79. Saito N, Okada Y, Noda Y, Kinoshita Y, Kondo S, Hirokawa N. KIFC2 is a novel neuron-specific C-terminal type kinesin superfamily motor for dendritic transport of multivesicular body-like organelles. Neuron 1997; 18:425-38.

80. Dutoya S, Gibert S, Lemercier G, Santarelli X, Baltz D, Baltz T and Bakalara N. A novel C-terminal kinesin is essential for maintaining functional acidocalcisomes in Trypanosoma brucei. J Biol Chem 2001; 276:49117-24.

81. Mukhopadhyay A, Nieves E, Che F, Wang J, Jin L, Murray JW, Gordon K, Angeletti RH and Wolkoff AW. Proteomic analysis of endocytic vesicles: Rab1a regulates motility of early endocytic vesicles. J Cell Sci 2011; 124:765-75.

82. Mukhopadhyay A, Quiroz JA, Wolkoff AW. Rab1a regulates sorting of early endocytic vesicles. AM J Physiol-Gastr L 2014; 306:G412-24.

83. Navolanic PM, Sperry AO. Identification of isoforms of a mitotic motor in mammalian spermatogenesis. Biol Report 2000; 62:1360-9.

84. Hou C, Yang W. Acroframosome-Dependent KIFC1 Facilitates Acrosome Formation during Spermatogenesis in the Caridean Shrimp Exopalaemon modestus. Plos One 2013; 8.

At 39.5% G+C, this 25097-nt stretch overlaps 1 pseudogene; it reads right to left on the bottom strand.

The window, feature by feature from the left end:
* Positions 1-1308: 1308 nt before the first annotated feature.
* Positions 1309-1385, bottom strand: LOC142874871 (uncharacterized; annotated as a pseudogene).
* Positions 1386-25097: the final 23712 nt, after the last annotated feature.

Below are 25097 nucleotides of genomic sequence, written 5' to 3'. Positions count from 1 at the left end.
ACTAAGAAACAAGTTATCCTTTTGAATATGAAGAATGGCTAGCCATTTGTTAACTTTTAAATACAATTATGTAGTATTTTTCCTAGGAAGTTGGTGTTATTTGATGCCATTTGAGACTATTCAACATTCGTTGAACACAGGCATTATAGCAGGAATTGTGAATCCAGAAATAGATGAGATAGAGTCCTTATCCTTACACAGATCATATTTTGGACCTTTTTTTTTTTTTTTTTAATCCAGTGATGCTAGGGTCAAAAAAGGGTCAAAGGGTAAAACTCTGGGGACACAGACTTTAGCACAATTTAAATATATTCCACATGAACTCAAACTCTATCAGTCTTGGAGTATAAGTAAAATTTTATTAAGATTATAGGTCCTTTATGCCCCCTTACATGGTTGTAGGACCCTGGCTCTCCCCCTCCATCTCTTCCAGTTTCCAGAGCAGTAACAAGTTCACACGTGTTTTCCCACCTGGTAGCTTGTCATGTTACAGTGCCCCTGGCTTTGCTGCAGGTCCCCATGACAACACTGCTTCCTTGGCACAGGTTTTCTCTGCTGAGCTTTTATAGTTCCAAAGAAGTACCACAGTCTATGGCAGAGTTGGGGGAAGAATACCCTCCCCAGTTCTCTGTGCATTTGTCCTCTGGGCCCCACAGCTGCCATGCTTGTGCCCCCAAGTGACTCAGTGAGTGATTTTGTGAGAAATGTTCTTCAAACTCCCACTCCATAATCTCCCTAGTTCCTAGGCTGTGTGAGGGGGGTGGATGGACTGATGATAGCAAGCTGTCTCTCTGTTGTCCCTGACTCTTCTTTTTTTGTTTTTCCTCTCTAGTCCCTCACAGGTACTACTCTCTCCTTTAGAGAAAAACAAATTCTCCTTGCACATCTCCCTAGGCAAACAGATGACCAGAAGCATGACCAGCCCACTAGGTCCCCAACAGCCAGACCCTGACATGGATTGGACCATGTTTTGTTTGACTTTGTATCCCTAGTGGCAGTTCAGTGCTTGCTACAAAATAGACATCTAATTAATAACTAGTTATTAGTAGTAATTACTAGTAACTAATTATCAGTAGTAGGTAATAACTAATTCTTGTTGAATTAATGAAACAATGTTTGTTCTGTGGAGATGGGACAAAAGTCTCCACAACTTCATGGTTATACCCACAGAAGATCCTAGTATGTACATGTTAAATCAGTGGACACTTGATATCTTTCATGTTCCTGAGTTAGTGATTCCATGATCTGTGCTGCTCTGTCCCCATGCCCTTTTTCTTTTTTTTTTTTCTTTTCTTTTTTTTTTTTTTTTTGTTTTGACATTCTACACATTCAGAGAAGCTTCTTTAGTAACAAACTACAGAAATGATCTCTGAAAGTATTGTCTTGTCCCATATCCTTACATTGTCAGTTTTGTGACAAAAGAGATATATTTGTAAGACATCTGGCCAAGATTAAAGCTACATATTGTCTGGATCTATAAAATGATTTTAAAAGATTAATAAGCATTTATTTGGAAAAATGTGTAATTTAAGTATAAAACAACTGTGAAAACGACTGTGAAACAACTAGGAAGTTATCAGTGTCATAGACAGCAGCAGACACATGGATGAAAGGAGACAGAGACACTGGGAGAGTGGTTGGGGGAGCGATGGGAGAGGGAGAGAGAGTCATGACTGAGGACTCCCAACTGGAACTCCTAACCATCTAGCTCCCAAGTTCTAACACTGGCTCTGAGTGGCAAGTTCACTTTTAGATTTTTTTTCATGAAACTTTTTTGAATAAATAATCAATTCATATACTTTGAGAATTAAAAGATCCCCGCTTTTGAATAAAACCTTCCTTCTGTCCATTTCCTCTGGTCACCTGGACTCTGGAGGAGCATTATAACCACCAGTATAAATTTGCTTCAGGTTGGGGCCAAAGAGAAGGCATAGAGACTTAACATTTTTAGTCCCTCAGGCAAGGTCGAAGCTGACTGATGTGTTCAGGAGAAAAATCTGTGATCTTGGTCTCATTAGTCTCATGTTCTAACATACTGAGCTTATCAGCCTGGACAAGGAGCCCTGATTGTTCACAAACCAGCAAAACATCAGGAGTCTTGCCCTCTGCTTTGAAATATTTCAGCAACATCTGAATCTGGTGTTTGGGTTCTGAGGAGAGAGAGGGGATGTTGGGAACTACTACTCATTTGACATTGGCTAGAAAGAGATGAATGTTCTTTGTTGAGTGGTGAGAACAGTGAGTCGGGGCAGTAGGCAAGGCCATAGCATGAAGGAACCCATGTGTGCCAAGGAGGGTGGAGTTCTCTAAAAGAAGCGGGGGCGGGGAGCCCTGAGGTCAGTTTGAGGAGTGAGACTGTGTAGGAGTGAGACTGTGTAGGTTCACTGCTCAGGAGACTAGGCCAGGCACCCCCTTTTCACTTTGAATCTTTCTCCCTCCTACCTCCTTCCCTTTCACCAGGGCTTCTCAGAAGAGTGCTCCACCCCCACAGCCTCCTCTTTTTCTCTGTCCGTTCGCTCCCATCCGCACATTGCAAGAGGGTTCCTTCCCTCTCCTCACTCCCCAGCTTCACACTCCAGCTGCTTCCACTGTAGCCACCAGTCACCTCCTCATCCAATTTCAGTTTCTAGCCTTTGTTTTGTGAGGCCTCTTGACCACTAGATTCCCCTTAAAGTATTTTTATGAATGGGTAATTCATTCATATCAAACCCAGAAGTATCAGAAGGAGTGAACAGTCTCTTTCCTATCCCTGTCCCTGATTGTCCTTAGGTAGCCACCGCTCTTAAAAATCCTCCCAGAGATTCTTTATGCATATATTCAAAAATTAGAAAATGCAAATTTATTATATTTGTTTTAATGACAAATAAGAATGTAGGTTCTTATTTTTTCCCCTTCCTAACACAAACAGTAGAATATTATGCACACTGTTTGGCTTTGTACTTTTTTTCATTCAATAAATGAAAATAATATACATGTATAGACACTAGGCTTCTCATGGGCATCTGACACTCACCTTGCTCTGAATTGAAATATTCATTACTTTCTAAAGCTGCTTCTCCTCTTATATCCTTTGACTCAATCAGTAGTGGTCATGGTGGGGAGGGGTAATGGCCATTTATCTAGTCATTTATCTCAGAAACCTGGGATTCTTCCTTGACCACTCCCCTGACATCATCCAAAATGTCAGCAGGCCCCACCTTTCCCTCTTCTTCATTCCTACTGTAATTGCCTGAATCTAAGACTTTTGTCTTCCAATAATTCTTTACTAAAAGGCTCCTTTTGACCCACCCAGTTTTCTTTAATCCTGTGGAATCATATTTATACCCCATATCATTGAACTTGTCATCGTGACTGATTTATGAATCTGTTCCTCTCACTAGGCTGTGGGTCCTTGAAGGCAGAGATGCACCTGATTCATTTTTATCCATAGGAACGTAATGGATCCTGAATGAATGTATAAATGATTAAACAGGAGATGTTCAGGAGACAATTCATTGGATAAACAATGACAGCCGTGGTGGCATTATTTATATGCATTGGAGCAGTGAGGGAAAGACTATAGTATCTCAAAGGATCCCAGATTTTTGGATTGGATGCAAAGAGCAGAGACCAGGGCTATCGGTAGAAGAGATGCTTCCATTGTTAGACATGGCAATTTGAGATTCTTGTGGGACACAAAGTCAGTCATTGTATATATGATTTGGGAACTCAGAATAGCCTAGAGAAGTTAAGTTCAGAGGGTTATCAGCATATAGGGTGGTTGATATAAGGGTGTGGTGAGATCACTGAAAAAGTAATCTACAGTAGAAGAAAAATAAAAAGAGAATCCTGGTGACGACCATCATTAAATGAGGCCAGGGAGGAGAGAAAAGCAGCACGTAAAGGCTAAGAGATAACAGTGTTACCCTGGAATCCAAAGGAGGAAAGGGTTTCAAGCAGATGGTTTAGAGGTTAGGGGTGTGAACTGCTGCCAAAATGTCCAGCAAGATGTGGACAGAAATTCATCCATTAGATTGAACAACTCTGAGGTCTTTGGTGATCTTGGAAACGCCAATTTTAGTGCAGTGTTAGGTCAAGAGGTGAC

85. Wang Y, Mao H, Hou C, Sun X, Wang D, Zhou H and Yang W. Characterization and expression pattern of KIFC1-like kinesin gene in the testis of the Macrobrachium nipponense with discussion of its relationship with structure lamellar complex (LCx) and acroframosome (AFS). Mol Biol Rep 2012; 39:7591-8.

86. Wang D, Yang W. Molecular cloning and characterization of KIFC1-like kinesin gene (es-KIFC1) in the testis of the Chinese mitten crab Eriocheir sinensis. Comp Biochem Phys A 2010; 157:123-31.

87. Wang W, Zhu J, Yang W. Molecular cloning and characterization of KIFC1-like kinesin gene (ot-kifc1) from Octopus tankahkeei. Comp Biochem Phys B 2010; 156:174-82.

88. Tan F, Ma X, Zhu J, Yang W. The expression pattern of the C-terminal kinesin gene kifc1 during the spermatogenesis of Sepiella maindroni. Gene 2013; 532:53-62.

89. Hu J, Liu M, Wang D, Hu Y, Tan F, Yang W. Molecular characterization and expression analysis of a KIFC1-like kinesin gene in the testis of Eumeces chinensis. Mol Biol Rep 2013; 40:6645-55.

90. Li Z, Pan C, Zheng B, Xiang L, Yang W. Immunocytochemical studies on the acroframosome during spermiogenesis of the caridean shrimp Macrobrachium nipponense (Crustacea, Natantia). Invertebr Reprod Dev 2010; 54:121-31.